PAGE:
The opinion of the court was delivered by: MARSH
The United States asks that an injunction issue against 13 defendants who are processors of milk and milk products in the Pittsburgh Milk Marketing Area, and alleges that they are selling processed milk and milk products at prices in excess of the maximum prices established by the General Ceiling Price Regulation promulgated by the Office of Price Stabilization pursuant to the Defense Production Act of 1950 and its amendments. 50 U.S.C.A.Appendix, 2061 et seq. The Pennsylvania Milk Control Commission which by State law fixes prices for the milk industry, including the prices at which the defendant processors sell their products, asked leave to intervene as a party defendant which was granted. Processors in the Erie Milk Marketing Area were also granted leave to intervene. Certain producers of milk appeared by counsel amicus curiae. Several legal questions were presented for solution, but, insofar as prices are concerned, the narrow issue for decision is whether the prices of standard milk being sold by defendants at 23 cents per quart retail and 21 cents per quart wholesale are in excess of the maximum ceiling prices established by O.P.S. In the opinion of the court they are not. From the pleadings, stipulations, and evidence, the following are the
1. The defendants in this proceeding are processors of milk and are doing business in the Western District of Pennsylvania in the Pittsburgh Milk Marketing Area.
2. The Pennsylvania Milk Control Commission (Commission) intervened as a party defendant in this proceeding. This Commission was created by an Act of the General Assembly approved April 28, 1937, P.L. 417, as amended, 31 Pa.Purdon's Statutes, § 700j-101 et seq., and by virtue of said Act has the power and duty, inter alia, to fix the minimum prices at which milk and milk products shall be sold by producers and processors in the Pittsburgh Milk Marketing Area (Pittsburgh Area). Penalties are imposed for non-compliance.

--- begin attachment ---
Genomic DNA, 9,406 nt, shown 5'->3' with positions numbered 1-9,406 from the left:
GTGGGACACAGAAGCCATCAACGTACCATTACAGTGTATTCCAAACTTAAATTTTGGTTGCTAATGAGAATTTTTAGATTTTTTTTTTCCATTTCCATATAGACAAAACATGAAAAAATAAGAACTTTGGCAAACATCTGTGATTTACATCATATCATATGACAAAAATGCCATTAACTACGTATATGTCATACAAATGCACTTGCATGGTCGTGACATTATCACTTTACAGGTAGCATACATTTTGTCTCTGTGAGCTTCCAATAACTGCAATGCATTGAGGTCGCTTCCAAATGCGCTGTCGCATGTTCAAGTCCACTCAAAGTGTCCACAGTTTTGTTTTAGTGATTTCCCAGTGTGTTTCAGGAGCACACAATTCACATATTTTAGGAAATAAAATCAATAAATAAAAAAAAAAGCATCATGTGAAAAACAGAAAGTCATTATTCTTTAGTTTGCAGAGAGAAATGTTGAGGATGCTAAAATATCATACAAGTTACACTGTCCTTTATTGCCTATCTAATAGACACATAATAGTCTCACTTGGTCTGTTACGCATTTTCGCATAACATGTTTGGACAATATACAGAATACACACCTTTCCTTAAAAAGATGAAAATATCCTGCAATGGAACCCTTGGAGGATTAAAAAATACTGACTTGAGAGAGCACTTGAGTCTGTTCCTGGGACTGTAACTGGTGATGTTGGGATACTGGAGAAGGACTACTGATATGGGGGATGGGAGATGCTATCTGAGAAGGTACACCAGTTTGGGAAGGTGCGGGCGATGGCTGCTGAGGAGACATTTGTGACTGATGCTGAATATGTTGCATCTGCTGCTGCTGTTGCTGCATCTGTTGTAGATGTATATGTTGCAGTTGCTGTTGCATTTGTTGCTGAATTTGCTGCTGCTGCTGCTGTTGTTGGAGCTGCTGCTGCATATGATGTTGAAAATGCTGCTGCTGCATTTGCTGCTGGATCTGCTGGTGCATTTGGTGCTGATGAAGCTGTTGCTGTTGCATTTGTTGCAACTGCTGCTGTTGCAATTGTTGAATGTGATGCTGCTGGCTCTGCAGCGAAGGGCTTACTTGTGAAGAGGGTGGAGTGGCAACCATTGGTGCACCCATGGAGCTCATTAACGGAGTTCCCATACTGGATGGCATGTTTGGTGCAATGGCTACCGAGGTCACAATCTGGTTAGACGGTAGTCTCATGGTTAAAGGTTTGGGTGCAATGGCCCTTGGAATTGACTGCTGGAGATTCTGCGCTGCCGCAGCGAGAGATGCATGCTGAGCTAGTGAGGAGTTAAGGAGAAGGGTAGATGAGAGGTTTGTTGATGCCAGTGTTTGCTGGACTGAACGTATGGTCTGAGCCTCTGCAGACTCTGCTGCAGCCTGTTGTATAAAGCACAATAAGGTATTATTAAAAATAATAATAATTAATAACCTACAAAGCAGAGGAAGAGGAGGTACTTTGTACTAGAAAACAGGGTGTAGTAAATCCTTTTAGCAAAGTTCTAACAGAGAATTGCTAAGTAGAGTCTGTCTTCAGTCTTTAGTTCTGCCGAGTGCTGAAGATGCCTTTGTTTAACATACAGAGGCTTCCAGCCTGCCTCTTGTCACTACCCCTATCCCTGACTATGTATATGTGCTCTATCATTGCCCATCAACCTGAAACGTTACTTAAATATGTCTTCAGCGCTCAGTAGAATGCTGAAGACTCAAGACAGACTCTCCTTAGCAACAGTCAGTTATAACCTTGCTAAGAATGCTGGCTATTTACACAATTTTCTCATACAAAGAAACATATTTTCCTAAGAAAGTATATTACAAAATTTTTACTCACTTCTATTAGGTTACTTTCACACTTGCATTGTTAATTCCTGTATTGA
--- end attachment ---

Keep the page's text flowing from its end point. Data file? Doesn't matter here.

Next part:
3. The General Ceiling Price Regulation (G.C.P.R.) issued by the Office of Price Stabilization (O.P.S.) purported to freeze the price of all commodities at the highest price charged for said commodities during the base period which is from December 19, 1950, to January 25, 1951 (Sections 1 and 3, 16 F.R. 808, 812).
4. The highest prices at which the defendant processors sold milk
during the base period are as follows:
Retail per quart . . . 21 cents Wholesale per quart . . . 19 cents
of the Commission the processors were required to pay to the producers of milk, during this period, $ 5.35 per cwt.
5. Pursuant to requests by the Commission, O.P.S., by Order No. L-1, dated April 3, 1951, effective April 6, 1951, adjusted the ceiling prices for processors of milk in the Pittsburgh Area by increasing the processors' milk prices 1 cent per quart. It also purported to approve an increased price to producers of 32 cents per cwt.
6. Pursuant to the aforesaid order of O.P.S., the Commission ordered
and the defendants sold milk from April 16, 1951 to July 16, 1951, at the following prices:
Retail per quart . . . 22 cents Wholesale per quart . . . 20 cents
According to the Commission's order
the processors were required to pay to the producers, during this period, $ 5.70 per cwt., which was an increase of 35 cents per cwt. instead of 32 cents per cwt. contemplated and approved by O.P.S.
8. On July 11, 1951, the Commission again requested O.P.S. for authority to increase the processors' ceiling prices of milk 1 cent per quart. By letter dated July 23, 1951, and signed by the Director of O.P.S., this request was denied.
9. There is no evidence that the decision of O.P.S., denying the request of the Commission to increase the ceiling prices as aforesaid, was communicated to the defendant processors by the Commission. It does not appear that it was published in the Federal Register or otherwise.
10. Pursuant to an order
of the Commission promulgated July 10, 1951, defendants were required to sell milk from July 17, ...